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New Holland is branching out further into green energy
New Holland's brand new specialist willow header is to be put through
its paces at a special coppicing demonstration on 18th and 19th March at E.ON's groundbreaking Steven's Croft
power station near Lockerbie.
The header, which easily attaches to the FR9000 range of Forage Harvesters, has been designed to double the harvesting acreage of Short Rotation Coppice Willow so far achieved by competitor products. And it means that, for the first time, willow contractors will be able to harvest the crop far more effectively.
The New Holland willow header was developed as a prototype in Yorkshire a year ago. Since then it has been tested and refined and is now being manufactured in New Holland's plant in Pennsylvania, USA.
It has a proven field rate of over 20 acres a day. It has forward speeds of up to 12.5 km an hour and is capable of tackling stems of up to 200mm and trees of 12.5 metres high.
The willow, a renewable biomass crop, is used to fuel the power station and generate green electricity.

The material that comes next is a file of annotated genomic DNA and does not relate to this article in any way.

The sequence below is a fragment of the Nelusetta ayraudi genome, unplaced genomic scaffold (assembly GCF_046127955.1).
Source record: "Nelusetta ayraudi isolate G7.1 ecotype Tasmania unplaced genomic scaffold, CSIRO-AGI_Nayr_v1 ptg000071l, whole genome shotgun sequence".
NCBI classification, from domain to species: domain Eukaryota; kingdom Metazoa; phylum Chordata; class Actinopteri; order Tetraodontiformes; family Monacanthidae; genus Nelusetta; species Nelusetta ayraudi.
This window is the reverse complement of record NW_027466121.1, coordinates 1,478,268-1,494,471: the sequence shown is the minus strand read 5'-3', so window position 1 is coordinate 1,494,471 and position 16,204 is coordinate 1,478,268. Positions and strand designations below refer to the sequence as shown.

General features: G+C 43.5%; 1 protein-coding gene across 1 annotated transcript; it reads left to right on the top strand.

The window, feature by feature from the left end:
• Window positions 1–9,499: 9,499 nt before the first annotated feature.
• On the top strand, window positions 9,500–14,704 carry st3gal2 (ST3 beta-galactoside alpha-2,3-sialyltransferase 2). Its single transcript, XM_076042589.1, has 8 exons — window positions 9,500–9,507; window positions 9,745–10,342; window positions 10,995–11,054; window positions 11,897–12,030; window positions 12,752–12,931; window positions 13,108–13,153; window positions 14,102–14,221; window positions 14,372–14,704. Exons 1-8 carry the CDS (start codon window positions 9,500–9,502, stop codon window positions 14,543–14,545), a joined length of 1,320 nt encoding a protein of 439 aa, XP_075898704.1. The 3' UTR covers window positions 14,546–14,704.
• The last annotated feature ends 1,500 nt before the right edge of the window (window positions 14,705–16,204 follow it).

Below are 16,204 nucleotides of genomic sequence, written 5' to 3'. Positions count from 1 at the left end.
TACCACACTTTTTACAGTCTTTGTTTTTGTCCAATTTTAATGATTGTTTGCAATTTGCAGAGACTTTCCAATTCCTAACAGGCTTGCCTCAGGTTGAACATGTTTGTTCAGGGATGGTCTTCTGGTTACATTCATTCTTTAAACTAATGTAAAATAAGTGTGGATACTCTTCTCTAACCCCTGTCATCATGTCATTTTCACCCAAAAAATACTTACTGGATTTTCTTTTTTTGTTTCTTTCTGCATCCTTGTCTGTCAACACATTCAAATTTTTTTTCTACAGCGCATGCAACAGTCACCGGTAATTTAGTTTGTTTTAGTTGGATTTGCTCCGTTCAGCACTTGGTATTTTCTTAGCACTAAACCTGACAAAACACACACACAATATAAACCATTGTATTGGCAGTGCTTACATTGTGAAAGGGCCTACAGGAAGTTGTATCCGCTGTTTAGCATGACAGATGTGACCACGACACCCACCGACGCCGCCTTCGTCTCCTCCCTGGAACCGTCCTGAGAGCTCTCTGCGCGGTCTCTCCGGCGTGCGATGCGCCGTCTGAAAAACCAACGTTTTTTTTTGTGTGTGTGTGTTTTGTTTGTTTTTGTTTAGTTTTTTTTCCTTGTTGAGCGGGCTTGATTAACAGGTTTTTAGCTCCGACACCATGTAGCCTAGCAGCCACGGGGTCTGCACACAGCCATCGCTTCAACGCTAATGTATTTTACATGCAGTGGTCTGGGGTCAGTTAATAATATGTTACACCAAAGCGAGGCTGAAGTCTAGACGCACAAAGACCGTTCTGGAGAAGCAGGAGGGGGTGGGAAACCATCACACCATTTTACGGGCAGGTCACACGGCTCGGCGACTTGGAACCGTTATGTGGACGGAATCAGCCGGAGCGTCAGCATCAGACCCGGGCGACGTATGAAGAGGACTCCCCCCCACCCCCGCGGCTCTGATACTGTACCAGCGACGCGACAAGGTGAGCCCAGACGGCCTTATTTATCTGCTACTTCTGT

The coppicing demonstration is being held in conjunction with E.ON at Steven's Croft – Scotland's largest biomass power station – and Lantmannen Renewable Fuels, who plant, harvest and supply the SRC wood chip for fuel.
New Holland's Harvest Marketing Support Specialist Symon Bradney says there are several very distinct advantages with this new header:
“The beauty of this header is that it attaches very easily to the forage harvester, like the New Holland maize, grass and wholecrop headers, so it doesn't take hours to modify the machine. And it's very reliable. Both these factors mean there is little down time for the contractor.
“Inside we've developed heavy duty forestry feed rolls so the machine can cope with the tougher material effectively. These factors mean that it is easier for the contractor to get more, efficient use out of the forage harvester and will help to spread the cost of ownership and increase the profit margins.”